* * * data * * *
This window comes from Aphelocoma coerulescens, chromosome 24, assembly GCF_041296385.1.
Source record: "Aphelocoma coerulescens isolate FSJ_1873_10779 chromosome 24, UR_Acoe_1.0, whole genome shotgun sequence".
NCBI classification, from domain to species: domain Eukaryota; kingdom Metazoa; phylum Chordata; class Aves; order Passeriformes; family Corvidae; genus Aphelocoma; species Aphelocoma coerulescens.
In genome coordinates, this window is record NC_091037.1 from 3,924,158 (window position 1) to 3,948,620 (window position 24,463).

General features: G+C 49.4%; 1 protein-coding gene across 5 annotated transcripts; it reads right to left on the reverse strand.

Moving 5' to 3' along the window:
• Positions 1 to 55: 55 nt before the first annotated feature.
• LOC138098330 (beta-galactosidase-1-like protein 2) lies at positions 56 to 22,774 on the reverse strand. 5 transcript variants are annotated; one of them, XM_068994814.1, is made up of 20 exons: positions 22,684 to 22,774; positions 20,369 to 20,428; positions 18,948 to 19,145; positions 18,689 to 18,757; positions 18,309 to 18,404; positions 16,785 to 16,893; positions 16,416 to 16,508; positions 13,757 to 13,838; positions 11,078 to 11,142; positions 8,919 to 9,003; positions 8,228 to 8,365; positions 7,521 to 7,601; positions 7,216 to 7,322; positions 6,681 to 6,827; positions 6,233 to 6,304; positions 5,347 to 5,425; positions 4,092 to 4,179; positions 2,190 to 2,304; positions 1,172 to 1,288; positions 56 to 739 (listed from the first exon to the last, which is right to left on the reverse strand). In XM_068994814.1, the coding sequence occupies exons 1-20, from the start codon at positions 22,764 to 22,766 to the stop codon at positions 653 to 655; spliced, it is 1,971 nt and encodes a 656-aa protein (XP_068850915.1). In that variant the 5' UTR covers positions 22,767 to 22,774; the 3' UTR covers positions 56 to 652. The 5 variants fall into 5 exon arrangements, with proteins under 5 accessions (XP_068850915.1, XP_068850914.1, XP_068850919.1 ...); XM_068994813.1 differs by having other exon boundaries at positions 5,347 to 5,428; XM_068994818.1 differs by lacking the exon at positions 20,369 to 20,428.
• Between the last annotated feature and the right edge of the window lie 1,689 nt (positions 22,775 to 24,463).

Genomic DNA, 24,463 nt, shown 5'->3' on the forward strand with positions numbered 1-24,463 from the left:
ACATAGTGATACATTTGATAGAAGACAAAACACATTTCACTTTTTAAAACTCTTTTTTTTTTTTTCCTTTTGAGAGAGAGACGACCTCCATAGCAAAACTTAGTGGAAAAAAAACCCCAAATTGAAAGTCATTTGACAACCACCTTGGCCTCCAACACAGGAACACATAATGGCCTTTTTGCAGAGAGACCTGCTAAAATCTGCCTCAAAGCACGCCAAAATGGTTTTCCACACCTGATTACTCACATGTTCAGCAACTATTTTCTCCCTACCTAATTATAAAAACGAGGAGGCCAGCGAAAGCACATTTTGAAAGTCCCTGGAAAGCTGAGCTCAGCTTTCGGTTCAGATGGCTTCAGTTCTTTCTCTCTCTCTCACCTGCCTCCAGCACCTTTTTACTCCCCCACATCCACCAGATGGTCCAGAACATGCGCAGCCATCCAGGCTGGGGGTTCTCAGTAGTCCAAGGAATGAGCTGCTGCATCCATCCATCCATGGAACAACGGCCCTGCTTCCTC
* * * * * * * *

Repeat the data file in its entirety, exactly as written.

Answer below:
This window comes from Aphelocoma coerulescens, chromosome 24, assembly GCF_041296385.1.
Source record: "Aphelocoma coerulescens isolate FSJ_1873_10779 chromosome 24, UR_Acoe_1.0, whole genome shotgun sequence".
NCBI classification, from domain to species: domain Eukaryota; kingdom Metazoa; phylum Chordata; class Aves; order Passeriformes; family Corvidae; genus Aphelocoma; species Aphelocoma coerulescens.
In genome coordinates, this window is record NC_091037.1 from 3,924,158 (window position 1) to 3,948,620 (window position 24,463).

General features: G+C 49.4%; 1 protein-coding gene across 5 annotated transcripts; it reads right to left on the reverse strand.

Moving 5' to 3' along the window:
• Positions 1 to 55: 55 nt before the first annotated feature.
• LOC138098330 (beta-galactosidase-1-like protein 2) lies at positions 56 to 22,774 on the reverse strand. 5 transcript variants are annotated; one of them, XM_068994814.1, is made up of 20 exons: positions 22,684 to 22,774; positions 20,369 to 20,428; positions 18,948 to 19,145; positions 18,689 to 18,757; positions 18,309 to 18,404; positions 16,785 to 16,893; positions 16,416 to 16,508; positions 13,757 to 13,838; positions 11,078 to 11,142; positions 8,919 to 9,003; positions 8,228 to 8,365; positions 7,521 to 7,601; positions 7,216 to 7,322; positions 6,681 to 6,827; positions 6,233 to 6,304; positions 5,347 to 5,425; positions 4,092 to 4,179; positions 2,190 to 2,304; positions 1,172 to 1,288; positions 56 to 739 (listed from the first exon to the last, which is right to left on the reverse strand). In XM_068994814.1, the coding sequence occupies exons 1-20, from the start codon at positions 22,764 to 22,766 to the stop codon at positions 653 to 655; spliced, it is 1,971 nt and encodes a 656-aa protein (XP_068850915.1). In that variant the 5' UTR covers positions 22,767 to 22,774; the 3' UTR covers positions 56 to 652. The 5 variants fall into 5 exon arrangements, with proteins under 5 accessions (XP_068850915.1, XP_068850914.1, XP_068850919.1 ...); XM_068994813.1 differs by having other exon boundaries at positions 5,347 to 5,428; XM_068994818.1 differs by lacking the exon at positions 20,369 to 20,428.
• Between the last annotated feature and the right edge of the window lie 1,689 nt (positions 22,775 to 24,463).

Genomic DNA, 24,463 nt, shown 5'->3' on the forward strand with positions numbered 1-24,463 from the left:
ACATAGTGATACATTTGATAGAAGACAAAACACATTTCACTTTTTAAAACTCTTTTTTTTTTTTTCCTTTTGAGAGAGAGACGACCTCCATAGCAAAACTTAGTGGAAAAAAAACCCCAAATTGAAAGTCATTTGACAACCACCTTGGCCTCCAACACAGGAACACATAATGGCCTTTTTGCAGAGAGACCTGCTAAAATCTGCCTCAAAGCACGCCAAAATGGTTTTCCACACCTGATTACTCACATGTTCAGCAACTATTTTCTCCCTACCTAATTATAAAAACGAGGAGGCCAGCGAAAGCACATTTTGAAAGTCCCTGGAAAGCTGAGCTCAGCTTTCGGTTCAGATGGCTTCAGTTCTTTCTCTCTCTCTCACCTGCCTCCAGCACCTTTTTACTCCCCCACATCCACCAGATGGTCCAGAACATGCGCAGCCATCCAGGCTGGGGGTTCTCAGTAGTCCAAGGAATGAGCTGCTGCATCCATCCATCCATGGAACAACGGCCCTGCTTCCTC